When you have it all, the big palace with the big garden, dozens of servants to cater to you, riches to spend, a court to entertain, armies to oversee, the next thing you need is somewhere to escape. This is Schloss Favorite, a getaway from getting everything you ever wanted. I’m not being snarky, this really was the purpose!
The Pheasants Can Stay
If you leave Residenzschloss Ludwigsburg from the embroidery-style garden in the north, part of Blooming Baroque, you’ll see Schloss Favorite straight ahead upon a little hill. The palace started out modestly as a pheasant farm. In 1713, Duke Eberhard Ludwig ordered a pleasure palace to be built. The pheasants could stay, for now. Schloss Favorite was never intended to be a permanent residence, but solely an entertainment venue.
The original baroque exterior was designed by Donato Giuseppe Frisoni. The Italian-inspired flat roof terrace that provides a panoramic view of the park and additional entertaining space, unfortunately is not suited to German rains. Water coming inside the palace has been a never ending problem for conservators. Hurry and tour the interiors of Schloss Favorite before it is closed for roughly a year’s worth of restoration, starting in January 2017.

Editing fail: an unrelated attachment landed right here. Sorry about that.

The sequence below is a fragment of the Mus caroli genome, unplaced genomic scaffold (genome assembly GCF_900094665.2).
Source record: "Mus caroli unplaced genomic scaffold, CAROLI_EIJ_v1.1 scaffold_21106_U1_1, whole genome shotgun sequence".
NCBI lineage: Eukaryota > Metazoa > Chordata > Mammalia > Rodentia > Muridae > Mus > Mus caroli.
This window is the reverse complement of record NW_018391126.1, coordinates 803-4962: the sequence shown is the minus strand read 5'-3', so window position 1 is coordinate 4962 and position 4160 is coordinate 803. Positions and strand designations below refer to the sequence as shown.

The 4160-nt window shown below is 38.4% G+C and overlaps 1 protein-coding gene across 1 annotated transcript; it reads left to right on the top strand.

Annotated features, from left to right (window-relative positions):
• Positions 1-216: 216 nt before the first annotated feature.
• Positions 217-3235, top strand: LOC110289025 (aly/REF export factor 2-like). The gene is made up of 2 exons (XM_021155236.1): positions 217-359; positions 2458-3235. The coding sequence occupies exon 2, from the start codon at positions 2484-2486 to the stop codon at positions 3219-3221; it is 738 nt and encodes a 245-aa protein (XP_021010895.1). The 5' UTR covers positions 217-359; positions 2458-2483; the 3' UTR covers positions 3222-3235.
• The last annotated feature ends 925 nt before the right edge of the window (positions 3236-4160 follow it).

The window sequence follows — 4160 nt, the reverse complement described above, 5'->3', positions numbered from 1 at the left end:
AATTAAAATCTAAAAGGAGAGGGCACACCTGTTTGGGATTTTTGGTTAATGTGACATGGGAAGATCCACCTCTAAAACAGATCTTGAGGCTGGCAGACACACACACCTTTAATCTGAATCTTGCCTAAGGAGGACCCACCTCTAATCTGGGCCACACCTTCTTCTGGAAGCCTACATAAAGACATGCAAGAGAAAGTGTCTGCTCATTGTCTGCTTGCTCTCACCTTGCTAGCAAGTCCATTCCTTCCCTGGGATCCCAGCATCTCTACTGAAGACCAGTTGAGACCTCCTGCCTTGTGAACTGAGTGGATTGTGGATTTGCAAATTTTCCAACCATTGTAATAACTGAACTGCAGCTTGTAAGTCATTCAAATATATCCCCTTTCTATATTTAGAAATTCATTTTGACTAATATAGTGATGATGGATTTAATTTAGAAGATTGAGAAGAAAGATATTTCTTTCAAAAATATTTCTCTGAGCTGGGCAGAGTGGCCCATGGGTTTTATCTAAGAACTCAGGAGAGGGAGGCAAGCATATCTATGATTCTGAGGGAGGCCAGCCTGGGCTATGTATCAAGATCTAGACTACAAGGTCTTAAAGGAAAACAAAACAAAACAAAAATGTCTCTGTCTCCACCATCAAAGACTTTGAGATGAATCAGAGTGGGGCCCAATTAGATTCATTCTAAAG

My Favorite Part of the Tour
During this time of history, there was only two ways of listening to music, through a mechanical music box, or with live musicians. While musicians are great, they take up valuable dance floor space. To the shock and delight of the dancing guests, there is a hidden gallery at the top of the great hall where the musicians play, out of the way. The four towers have staircases inside them, but only two of them go from the ground to the roof terrace. In order for the musicians to remain secret, tucked away in their hidden gallery, they had to climb up one tower, cross the roof terrace, and descend down another tower. During our tour we had the opportunity to climb up, and it was shockingly confining. It must have been really challenging for the musicians with large instruments!
The Pheasants Must Go
Schloss Favorite continued to host parties as it was built from Duke Eberhard Ludwig’s through Duke Carl Eugen’s time, even serving as an excellent vantage spot to shoot off fireworks to celebrate Eugan’s wedding to Elisabeth Friederike of Brandenburg-Bayreuth. Duke Carl Eugen’s only complaint was the pheasants, who packed their bags, and were soon replaced with deer.
In 1806, the first King, King Frederick I of Württemberg instructed the court architect Nikolaus Friedrich von Thouret to update Schloss Favorite’s ‘out of style’ Baroque decor with trending ‘Neo-classical’. One room is left original to Eberhard Ludwig’s time, in the Baroque style.
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